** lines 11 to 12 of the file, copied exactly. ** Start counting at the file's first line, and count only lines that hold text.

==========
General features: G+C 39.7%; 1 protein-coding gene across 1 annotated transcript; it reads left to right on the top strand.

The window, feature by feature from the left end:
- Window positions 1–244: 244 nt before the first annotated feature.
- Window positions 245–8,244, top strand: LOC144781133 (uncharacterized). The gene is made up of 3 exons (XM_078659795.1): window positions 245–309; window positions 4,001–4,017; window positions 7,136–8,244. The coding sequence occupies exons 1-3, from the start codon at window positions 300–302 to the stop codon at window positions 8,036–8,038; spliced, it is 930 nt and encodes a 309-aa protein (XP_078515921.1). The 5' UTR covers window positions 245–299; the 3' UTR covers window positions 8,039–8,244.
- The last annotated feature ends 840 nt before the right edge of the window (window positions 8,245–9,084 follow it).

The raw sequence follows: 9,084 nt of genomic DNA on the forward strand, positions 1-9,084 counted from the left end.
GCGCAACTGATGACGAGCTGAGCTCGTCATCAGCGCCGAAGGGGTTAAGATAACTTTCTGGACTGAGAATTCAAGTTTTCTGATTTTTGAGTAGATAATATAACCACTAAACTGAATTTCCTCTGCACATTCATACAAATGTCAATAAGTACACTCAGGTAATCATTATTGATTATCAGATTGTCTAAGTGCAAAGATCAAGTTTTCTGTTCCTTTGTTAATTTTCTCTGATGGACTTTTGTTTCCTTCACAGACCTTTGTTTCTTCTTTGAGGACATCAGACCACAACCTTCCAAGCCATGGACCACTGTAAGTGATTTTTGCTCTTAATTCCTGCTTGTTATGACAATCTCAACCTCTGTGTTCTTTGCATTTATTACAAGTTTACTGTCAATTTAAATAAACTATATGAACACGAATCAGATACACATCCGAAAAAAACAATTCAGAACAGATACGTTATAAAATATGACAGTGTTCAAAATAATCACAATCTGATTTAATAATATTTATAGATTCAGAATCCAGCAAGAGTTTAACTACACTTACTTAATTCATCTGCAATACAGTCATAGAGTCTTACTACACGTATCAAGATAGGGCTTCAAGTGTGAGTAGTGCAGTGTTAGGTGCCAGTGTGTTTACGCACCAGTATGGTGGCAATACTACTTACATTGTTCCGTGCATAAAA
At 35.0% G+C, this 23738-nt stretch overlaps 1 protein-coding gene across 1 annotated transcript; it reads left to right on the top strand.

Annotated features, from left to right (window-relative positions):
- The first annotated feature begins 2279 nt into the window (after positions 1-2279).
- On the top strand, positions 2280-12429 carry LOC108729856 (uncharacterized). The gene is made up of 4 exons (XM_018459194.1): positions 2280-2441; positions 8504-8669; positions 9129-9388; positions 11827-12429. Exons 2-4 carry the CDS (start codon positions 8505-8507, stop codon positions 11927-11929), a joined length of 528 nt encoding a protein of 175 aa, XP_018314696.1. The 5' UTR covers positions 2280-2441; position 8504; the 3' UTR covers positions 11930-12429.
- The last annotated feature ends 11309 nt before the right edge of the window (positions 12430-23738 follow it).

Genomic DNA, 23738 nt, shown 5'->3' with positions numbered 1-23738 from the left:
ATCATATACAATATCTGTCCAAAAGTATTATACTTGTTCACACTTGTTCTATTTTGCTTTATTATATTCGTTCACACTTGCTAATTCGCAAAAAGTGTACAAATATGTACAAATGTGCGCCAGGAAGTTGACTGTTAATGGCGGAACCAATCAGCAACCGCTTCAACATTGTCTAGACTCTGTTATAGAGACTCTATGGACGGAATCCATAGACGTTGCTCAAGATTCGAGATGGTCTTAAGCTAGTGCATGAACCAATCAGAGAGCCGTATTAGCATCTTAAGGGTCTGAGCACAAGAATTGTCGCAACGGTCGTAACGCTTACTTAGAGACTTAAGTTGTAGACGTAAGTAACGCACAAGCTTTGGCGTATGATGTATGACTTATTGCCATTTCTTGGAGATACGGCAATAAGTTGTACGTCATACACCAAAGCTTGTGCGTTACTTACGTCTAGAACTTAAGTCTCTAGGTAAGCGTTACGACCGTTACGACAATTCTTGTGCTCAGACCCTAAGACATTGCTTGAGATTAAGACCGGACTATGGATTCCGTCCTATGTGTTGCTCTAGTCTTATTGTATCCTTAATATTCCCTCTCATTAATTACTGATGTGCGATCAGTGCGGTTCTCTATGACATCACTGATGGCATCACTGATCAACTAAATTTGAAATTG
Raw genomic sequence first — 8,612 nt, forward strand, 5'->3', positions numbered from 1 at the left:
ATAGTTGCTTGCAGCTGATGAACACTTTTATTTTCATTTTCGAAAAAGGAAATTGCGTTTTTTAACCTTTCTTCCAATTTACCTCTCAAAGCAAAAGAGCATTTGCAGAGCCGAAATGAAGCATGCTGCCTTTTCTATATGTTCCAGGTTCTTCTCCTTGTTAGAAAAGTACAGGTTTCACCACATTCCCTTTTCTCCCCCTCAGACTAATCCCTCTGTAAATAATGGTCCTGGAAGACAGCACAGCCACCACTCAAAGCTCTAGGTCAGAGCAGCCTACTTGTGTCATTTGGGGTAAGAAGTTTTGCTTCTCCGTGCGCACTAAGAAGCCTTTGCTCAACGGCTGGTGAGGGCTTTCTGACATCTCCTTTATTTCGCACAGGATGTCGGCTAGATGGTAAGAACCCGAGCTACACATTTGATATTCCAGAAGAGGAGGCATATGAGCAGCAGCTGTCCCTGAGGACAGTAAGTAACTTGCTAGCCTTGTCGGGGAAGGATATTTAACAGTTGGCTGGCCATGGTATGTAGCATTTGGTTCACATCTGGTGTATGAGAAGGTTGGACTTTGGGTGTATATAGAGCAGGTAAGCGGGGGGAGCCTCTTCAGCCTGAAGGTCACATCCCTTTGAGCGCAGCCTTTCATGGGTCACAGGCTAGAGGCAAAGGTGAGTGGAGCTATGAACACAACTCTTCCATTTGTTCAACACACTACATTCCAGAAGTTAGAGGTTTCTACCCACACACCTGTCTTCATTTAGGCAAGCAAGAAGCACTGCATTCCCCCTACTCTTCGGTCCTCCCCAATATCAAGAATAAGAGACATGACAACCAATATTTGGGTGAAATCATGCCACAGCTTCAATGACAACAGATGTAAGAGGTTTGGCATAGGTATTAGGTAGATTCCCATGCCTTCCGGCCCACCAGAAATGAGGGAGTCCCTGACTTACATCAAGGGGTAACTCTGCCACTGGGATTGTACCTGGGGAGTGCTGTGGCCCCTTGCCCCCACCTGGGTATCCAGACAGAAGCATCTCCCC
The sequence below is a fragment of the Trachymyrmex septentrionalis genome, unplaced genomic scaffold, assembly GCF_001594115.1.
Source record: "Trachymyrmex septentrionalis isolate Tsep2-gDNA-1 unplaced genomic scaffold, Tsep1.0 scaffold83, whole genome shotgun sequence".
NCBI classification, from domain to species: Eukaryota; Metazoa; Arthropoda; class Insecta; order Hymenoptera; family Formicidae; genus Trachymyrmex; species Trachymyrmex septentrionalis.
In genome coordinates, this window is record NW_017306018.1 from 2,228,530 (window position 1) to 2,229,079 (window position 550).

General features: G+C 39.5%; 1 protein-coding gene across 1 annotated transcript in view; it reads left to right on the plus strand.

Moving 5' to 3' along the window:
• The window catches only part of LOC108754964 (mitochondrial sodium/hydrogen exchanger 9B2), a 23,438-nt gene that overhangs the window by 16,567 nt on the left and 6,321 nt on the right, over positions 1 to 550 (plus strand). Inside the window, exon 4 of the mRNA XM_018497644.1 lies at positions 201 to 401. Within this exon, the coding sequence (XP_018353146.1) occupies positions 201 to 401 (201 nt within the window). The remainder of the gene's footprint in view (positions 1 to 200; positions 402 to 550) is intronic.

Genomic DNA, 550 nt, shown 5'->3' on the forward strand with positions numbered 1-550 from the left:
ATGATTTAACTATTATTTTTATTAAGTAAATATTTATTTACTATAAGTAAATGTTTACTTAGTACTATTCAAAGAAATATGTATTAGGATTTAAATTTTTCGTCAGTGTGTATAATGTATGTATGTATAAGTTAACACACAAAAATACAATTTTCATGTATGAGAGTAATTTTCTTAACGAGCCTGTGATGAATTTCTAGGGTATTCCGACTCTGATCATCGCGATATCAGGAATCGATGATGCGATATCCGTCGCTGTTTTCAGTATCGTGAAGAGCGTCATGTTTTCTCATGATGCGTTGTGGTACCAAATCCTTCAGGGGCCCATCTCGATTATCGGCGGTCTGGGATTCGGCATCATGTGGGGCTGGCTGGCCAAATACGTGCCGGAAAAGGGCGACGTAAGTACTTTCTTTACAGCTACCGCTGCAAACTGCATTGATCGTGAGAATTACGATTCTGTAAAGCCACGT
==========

- On the top strand, positions 2280-12429 carry LOC108729856 (uncharacterized). The gene is made up of 4 exons (XM_018459194.1): positions 2280-2441; positions 8504-8669; positions 9129-9388; positions 11827-12429. Exons 2-4 carry the CDS (start codon positions 8505-8507, stop codon positions 11927-11929), a joined length of 528 nt encoding a protein of 175 aa, XP_018314696.1. The 5' UTR covers positions 2280-2441; position 8504; the 3' UTR covers positions 11930-12429.
- The last annotated feature ends 11309 nt before the right edge of the window (positions 12430-23738 follow it).